Do people have concerns about the privacy of drones
Unmanned aerial vehicles threaten the airspace - and privacy too ?!
The use of drones has increased steadily in recent years and there is no end in sight to this development - on the contrary, the technology is becoming more and more sophisticated. The EU even expects drones to account for ten percent of the aviation market in the next ten years (more details here).
The fact that the increasing number of aircraft are not without problems is shown not least by the fact that more and more incidents are becoming known that lead to a massive threat to air traffic from drones. It happened, for example, that a commercial aircraft almost collided with a drone on its approach, that drones hindered fire-fighting helicopters in such a way that their use had to be interrupted or that a rescue helicopter had to avoid a drone on the way to a clinic at 450m height to avoid a collision to prevent.
Due to their small size, drones are barely visible and with their electric motors they are almost noiseless. As a result, you hardly notice them when they are in the air. Due to advances in technology, drones can be equipped with cameras and sound recording devices and thus provide insights that would not be possible without these technical aids. Since drones can easily overcome obstacles and visual barriers, they can collect data on the flight object even without the direct line of sight of the “pilot”. Buildings, gardens and terraces that are not visible are suddenly no longer protected - as originally intended. This endangers the privacy of those affected in a particularly serious way.
However, the actual purpose of the drones is not to inspect other people's properties and to observe selected people. Rather, they are used to record landscape panoramas, to check road and railway bridges for damage, for observation purposes in the event of disasters, for measurements, transports or scientific investigations.
The Aviation Ordinance (LuftVO) differentiates between model aircraft and so-called unmanned aviation systems. Which of the two terms drones actually fall under is determined by their intended use. While model aircraft are used exclusively for recreational purposes or for sport, unmanned aviation systems are used for other (especially commercial) purposes, which, according to the law, have highly developed electronics on board and can carry out independent flight maneuvers. The use of model aircraft for leisure and private use requires a permit according to § 16 Paragraph 1 Item 1 lit. a LuftVO only from a weight of 5 kg, while unmanned flight systems according to § 16 Paragraph 1 Item 7 LuftVO for their Ascent always require a permit.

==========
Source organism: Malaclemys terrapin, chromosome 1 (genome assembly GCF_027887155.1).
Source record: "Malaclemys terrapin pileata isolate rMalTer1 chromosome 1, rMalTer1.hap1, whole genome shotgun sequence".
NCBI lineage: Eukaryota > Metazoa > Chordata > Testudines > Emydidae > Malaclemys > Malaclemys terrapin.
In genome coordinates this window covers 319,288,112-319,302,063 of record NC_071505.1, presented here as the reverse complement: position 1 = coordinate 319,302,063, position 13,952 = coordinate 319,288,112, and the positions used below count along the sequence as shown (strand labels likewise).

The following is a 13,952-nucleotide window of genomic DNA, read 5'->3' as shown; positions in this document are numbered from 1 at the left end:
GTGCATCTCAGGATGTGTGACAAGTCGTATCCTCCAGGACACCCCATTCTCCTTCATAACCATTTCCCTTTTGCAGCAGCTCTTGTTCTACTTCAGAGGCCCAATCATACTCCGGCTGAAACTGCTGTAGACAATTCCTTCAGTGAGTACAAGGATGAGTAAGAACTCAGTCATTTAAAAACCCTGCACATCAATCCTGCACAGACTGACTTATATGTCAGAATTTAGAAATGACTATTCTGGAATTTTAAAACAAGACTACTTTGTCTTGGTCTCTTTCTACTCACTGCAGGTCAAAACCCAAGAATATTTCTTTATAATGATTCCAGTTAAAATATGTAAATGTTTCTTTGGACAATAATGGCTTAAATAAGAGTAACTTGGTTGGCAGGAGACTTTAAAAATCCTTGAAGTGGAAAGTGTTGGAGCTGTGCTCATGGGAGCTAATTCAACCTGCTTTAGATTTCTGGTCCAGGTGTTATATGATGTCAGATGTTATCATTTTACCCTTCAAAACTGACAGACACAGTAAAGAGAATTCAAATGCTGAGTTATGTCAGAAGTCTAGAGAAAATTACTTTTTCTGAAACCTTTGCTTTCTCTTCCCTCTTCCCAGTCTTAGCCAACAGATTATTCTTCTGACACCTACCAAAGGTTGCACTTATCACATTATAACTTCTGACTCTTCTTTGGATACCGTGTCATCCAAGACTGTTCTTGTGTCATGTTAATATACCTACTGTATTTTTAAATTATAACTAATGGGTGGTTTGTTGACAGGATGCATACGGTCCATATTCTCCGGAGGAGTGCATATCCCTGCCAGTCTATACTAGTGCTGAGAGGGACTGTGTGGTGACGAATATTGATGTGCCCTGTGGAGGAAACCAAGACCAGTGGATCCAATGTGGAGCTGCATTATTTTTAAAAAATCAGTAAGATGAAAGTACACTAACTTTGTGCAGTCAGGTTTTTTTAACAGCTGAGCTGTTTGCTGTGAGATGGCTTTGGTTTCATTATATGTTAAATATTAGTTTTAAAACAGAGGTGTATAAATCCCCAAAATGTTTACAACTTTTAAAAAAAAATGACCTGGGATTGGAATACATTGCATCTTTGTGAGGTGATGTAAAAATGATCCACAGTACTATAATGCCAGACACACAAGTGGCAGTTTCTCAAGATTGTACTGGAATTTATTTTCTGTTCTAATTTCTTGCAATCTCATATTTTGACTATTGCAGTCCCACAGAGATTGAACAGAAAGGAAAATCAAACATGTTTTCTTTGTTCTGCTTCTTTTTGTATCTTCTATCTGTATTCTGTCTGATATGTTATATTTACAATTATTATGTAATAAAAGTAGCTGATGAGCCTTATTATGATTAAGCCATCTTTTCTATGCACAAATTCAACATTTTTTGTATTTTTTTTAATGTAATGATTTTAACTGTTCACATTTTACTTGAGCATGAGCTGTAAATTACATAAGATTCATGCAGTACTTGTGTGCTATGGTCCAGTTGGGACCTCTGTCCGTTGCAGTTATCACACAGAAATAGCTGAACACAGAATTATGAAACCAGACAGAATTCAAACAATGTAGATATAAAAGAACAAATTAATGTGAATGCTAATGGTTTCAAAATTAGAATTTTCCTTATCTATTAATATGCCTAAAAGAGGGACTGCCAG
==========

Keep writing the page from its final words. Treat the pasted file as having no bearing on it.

Article 29 Working Party Opinion
The Article 29 Data Protection Working Party issued an opinion on the risks to privacy and data protection on June 16, 2015, based on the use of drones. She expressed her greatest concerns regarding the collection and processing of image and sound recordings as well as location data if certain or identifiable persons can be identified on them. The problem is complex and ranges from the ignorance of the surveillance as a whole to the ignorance of the technical equipment of the drones to the ignorance of the purpose and owner of the data collection.
The data protection group is in favor of developing an innovation-friendly regulatory framework to protect against misuse, without restricting the advantages of using drones. To this end, she calls for the creation of a legal framework for the use of drones at both European and national level, particularly with regard to the protection of privacy. The recommendations also provide that the legal provisions for video surveillance in publicly accessible rooms should apply analogously to video recordings with drones.
Since the operators of the drones are very difficult to identify, electronic license plates or a public website listing the drone operators are considered useful. In addition, at major public events in which drones are used, the use should be indicated in advance as well as during the event itself.
Due to the dangers and risks that drones can pose, the regulations in force in Germany were tightened in June. In a comparative article between German and Swiss law, we will briefly explain which regulations actually apply.
Katrin Gisler || Supervisory authorities, videos | Drones, air traffic regulations, privacy, unmanned aerial vehicles, video surveillance
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